As far as big cities and nightlife goes, Tianjin isn’t known for its party scene – especially when compared with neighboring Beijing. In fact, most bars in Tianjin wind down around 2:00am, as locals generally like to turn in early. However, there are a number of bars that stay open until the wee hours of the morning, and these are usually good places to meet fellow expats, have a slice of English conversation, and enjoy some late-night western food. After considerable research (it’s a hard job, but someone’s gotta do it), I’ve made a list of some of the best expat bars in Tianjin.

 

Texas BBQ

Central Avenue, Building C7, Magnetic Plaza, Nankai District

This two-story sports bar is in Ao Cheng and has a great happy hour, good food, and loads of expats. Happy hour is from 3.00pm-7.30pm everyday, which includes a selection of beers, wines and spirits at a 2-for-1 price. The food is tasty Americana bar fare, including burgers, pizzas, ribs and fries. A wide range of sports from around the world are shown on the numerous big screens around the bar and the tables (both indoors and outside on the pavement) are long, wooden, and perfect for meeting new people.

 

Indie Bar

Yichang NanLi 1, Yichang Dao, Heping District

Indie is a great little, laid back, artsy bar near Tianjin Medical University. There’s lots of little tables to play games (cards, mahjong, or board games), draw, listen to live music, and of course eat and drink. Here you can feel comfortable to be yourself and do pretty much whatever you like to chill out. The food and drinks are well priced and tasty – they even serve poutine for the Canadians amongst us.

 

Jack’s Bar

6F Blk C Shangu Commercial St (Off Tianta Dao), Nankai District

This small, unassuming bar located on the 6th floor in a building in Shangu (near Tainta) is a great place to go for a few games of pool and interesting conversations with expats from a range of countries. The owner, Jack, is an extremely friendly and welcoming local who mingles with the expats (and will most likely beat you at pool!). In Summer, Jack opens the rooftop deck (just above the bar) which has loads of tables, delicious BBQ food, and great sunset views of Tianjin.

 

Truman’s

103 Building C, Zilai Huayuan, Shuangfeng Dao, Nankai District

A little hard to find in a small side street of Nankai District, Truman’s is popular with expats and locals alike. Here you can play darts, mingle with and chat to the bar staff and other patrons. There’s two levels to chill out in, and the top level has comfy couches to melt into.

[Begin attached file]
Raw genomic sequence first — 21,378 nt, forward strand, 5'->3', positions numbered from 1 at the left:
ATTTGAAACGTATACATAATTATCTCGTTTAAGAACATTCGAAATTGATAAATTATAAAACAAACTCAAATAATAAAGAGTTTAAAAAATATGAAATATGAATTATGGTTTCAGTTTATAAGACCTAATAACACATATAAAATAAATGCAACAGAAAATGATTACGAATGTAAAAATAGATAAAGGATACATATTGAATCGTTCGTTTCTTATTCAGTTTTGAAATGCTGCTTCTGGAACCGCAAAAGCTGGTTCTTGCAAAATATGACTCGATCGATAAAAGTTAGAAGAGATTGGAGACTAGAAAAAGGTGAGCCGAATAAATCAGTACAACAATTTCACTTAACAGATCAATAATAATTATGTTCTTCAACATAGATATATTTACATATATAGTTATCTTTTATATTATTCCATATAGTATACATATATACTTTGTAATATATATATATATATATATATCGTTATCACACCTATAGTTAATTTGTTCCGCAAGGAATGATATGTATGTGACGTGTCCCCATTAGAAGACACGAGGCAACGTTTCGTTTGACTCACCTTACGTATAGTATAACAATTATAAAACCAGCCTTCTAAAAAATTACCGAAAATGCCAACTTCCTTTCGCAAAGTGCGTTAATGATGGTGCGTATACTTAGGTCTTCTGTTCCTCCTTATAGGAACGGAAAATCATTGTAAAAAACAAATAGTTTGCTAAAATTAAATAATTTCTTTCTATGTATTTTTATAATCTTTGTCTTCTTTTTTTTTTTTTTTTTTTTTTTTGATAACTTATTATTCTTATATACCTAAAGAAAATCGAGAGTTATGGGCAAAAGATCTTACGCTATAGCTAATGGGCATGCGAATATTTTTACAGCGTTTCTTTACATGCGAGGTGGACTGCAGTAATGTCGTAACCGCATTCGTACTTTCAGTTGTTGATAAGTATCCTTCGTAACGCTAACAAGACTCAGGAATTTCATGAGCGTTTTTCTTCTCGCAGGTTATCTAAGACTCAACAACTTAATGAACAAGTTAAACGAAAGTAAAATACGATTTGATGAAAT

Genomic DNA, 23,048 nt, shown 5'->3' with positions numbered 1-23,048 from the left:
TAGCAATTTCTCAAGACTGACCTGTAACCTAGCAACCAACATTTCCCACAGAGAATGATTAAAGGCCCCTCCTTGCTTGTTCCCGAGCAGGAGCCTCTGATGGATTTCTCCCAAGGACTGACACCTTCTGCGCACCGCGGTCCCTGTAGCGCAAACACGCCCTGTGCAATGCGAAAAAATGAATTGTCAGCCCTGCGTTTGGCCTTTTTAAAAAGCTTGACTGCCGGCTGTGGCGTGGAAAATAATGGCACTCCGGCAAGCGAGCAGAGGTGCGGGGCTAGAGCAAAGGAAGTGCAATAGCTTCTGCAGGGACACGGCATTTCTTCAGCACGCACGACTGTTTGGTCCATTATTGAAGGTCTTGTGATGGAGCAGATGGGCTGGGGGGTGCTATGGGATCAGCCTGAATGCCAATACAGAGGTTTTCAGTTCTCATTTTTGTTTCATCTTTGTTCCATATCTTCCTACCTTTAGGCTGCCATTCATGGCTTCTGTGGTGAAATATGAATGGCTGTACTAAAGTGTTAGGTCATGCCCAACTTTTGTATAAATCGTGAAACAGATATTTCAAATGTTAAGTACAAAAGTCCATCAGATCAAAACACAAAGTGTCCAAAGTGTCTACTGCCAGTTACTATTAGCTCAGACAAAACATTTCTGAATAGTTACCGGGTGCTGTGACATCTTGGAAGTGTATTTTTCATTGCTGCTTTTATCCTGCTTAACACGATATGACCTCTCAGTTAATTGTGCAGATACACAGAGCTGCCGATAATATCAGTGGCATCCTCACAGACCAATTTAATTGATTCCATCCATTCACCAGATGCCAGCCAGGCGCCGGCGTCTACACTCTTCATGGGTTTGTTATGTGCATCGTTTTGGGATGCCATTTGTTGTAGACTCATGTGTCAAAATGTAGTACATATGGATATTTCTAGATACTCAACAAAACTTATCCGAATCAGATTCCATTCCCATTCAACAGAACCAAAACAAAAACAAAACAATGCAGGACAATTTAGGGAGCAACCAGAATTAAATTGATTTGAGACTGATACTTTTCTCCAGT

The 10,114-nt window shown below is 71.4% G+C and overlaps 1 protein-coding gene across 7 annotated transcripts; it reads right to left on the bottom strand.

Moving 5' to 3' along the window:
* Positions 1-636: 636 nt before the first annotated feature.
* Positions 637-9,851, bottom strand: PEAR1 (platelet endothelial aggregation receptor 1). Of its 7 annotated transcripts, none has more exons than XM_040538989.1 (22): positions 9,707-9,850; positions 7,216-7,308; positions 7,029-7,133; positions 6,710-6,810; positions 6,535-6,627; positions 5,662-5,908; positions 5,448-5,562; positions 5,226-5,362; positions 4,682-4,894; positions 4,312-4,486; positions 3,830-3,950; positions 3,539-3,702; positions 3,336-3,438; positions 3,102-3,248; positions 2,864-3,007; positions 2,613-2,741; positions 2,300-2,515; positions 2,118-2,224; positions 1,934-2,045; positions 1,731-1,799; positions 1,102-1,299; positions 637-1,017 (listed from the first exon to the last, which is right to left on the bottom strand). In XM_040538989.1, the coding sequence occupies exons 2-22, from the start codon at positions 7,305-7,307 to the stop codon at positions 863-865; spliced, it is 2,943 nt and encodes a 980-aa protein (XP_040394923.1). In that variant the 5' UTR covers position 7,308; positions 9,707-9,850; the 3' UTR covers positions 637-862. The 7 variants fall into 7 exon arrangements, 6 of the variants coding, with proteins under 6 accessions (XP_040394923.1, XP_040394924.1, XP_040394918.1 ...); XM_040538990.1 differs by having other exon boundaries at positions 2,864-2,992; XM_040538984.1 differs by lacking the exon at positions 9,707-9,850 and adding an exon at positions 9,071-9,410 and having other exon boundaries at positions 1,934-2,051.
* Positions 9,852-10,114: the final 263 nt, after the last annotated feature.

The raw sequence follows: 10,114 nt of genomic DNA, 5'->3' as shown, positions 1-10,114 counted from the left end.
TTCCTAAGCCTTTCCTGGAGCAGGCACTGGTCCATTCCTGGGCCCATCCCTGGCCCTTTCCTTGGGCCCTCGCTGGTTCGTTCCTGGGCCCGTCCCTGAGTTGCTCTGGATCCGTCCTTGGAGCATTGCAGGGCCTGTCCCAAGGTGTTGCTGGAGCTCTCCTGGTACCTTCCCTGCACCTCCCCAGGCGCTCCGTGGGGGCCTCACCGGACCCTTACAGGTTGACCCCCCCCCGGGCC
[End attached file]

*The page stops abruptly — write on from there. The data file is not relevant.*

La Bamba

Weijin Road opposite Tianjin University’s East Gate, Nankai District

This restaurant-bar usually attracts a younger university crowd so there’s a bit of an upbeat, party sort of vibe here. The food (with, as the name suggests, a Mexican theme) and drinks are cheap and the booths and tables are arranged so that it’s easy to weave in and out to meet new people. Take note of their happy hour times and food specials as the discounts are great value for money.

 

Helen’s

Helen’s gets a special mention here. In my experience, it’s not necessarily one of the best places to meet expats, as it’s usually fairly loud and smokey, and people generally stick to their own tables. But the drinks are cheap and the food can be  good, so once you’ve got your own crowd, head here for a night of fun and games. There are a few Helen’s in Tianjin (and Beijing!), so check their website for your closest one.

 

Sitong

126 Chengdu Rd. (at B1 of Somerset Olympic Tower), Heping District

No list of bars in Tianjin would be complete without mentioning Sitong. Although more of a club than a bar, this place is infamous amongst expats. Come here for a night of dancing, drinking, loud music and the chance to meet “that special someone”.

 

All of these bars have English speaking staff as well as menus in English, but if you want a practice ground for your Chinese basics, these are great places to start. Most bars also have free wifi (you’ll just have to ask for the password). The easiest way to get to most of these places is by taxi. Just show (or tell) the driver the address in Chinese and you shouldn’t be more than a 10-20CNY away from a night of fun.

Where are your favorite expat bars in Tianjin? Let us know in the comments section.

*Please note that things can change, and all information was correct at time of publishing.

DSCN6110Penny de Vine is a thirty-something Australian freelance writer with a love for travel and trying anything new! You can follow her on Twitter or Facebook.

Celebrate Spring Festival with a ‘Bang!’